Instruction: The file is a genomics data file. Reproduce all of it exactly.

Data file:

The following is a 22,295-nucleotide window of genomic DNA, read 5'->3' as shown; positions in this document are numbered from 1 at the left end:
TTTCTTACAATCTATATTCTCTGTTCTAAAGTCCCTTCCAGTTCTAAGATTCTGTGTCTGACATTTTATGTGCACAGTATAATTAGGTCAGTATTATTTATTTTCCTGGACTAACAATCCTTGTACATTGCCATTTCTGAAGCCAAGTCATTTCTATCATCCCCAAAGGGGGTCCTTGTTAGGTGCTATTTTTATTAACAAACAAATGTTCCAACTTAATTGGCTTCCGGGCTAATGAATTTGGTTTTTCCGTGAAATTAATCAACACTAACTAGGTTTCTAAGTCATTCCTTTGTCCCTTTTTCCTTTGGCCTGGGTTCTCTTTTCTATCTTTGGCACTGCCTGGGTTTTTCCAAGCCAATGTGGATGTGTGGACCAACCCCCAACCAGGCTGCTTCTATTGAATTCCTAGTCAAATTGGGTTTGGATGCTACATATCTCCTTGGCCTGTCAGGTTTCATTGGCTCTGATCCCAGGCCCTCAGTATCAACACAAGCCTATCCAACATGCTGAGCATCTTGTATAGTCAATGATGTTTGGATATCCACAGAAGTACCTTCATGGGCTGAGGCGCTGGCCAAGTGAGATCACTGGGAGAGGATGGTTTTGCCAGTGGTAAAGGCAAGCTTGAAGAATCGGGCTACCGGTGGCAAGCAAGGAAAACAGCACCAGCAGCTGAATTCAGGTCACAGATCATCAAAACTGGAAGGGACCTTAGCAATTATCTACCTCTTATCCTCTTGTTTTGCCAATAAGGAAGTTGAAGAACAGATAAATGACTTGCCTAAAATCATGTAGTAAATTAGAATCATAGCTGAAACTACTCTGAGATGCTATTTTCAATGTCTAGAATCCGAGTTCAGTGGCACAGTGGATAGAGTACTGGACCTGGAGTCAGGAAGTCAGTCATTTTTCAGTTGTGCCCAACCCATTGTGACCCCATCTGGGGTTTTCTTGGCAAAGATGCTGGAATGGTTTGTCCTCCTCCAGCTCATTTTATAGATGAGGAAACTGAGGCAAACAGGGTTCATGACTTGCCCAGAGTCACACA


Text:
The following is a 22,295-nucleotide window of genomic DNA, read 5'->3' as shown; positions in this document are numbered from 1 at the left end:
TTTCTTACAATCTATATTCTCTGTTCTAAAGTCCCTTCCAGTTCTAAGATTCTGTGTCTGACATTTTATGTGCACAGTATAATTAGGTCAGTATTATTTATTTTCCTGGACTAACAATCCTTGTACATTGCCATTTCTGAAGCCAAGTCATTTCTATCATCCCCAAAGGGGGTCCTTGTTAGGTGCTATTTTTATTAACAAACAAATGTTCCAACTTAATTGGCTTCCGGGCTAATGAATTTGGTTTTTCCGTGAAATTAATCAACACTAACTAGGTTTCTAAGTCATTCCTTTGTCCCTTTTTCCTTTGGCCTGGGTTCTCTTTTCTATCTTTGGCACTGCCTGGGTTTTTCCAAGCCAATGTGGATGTGTGGACCAACCCCCAACCAGGCTGCTTCTATTGAATTCCTAGTCAAATTGGGTTTGGATGCTACATATCTCCTTGGCCTGTCAGGTTTCATTGGCTCTGATCCCAGGCCCTCAGTATCAACACAAGCCTATCCAACATGCTGAGCATCTTGTATAGTCAATGATGTTTGGATATCCACAGAAGTACCTTCATGGGCTGAGGCGCTGGCCAAGTGAGATCACTGGGAGAGGATGGTTTTGCCAGTGGTAAAGGCAAGCTTGAAGAATCGGGCTACCGGTGGCAAGCAAGGAAAACAGCACCAGCAGCTGAATTCAGGTCACAGATCATCAAAACTGGAAGGGACCTTAGCAATTATCTACCTCTTATCCTCTTGTTTTGCCAATAAGGAAGTTGAAGAACAGATAAATGACTTGCCTAAAATCATGTAGTAAATTAGAATCATAGCTGAAACTACTCTGAGATGCTATTTTCAATGTCTAGAATCCGAGTTCAGTGGCACAGTGGATAGAGTACTGGACCTGGAGTCAGGAAGTCAGTCATTTTTCAGTTGTGCCCAACCCATTGTGACCCCATCTGGGGTTTTCTTGGCAAAGATGCTGGAATGGTTTGTCCTCCTCCAGCTCATTTTATAGATGAGGAAACTGAGGCAAACAGGGTTCATGACTTGCCCAGAGTCACACA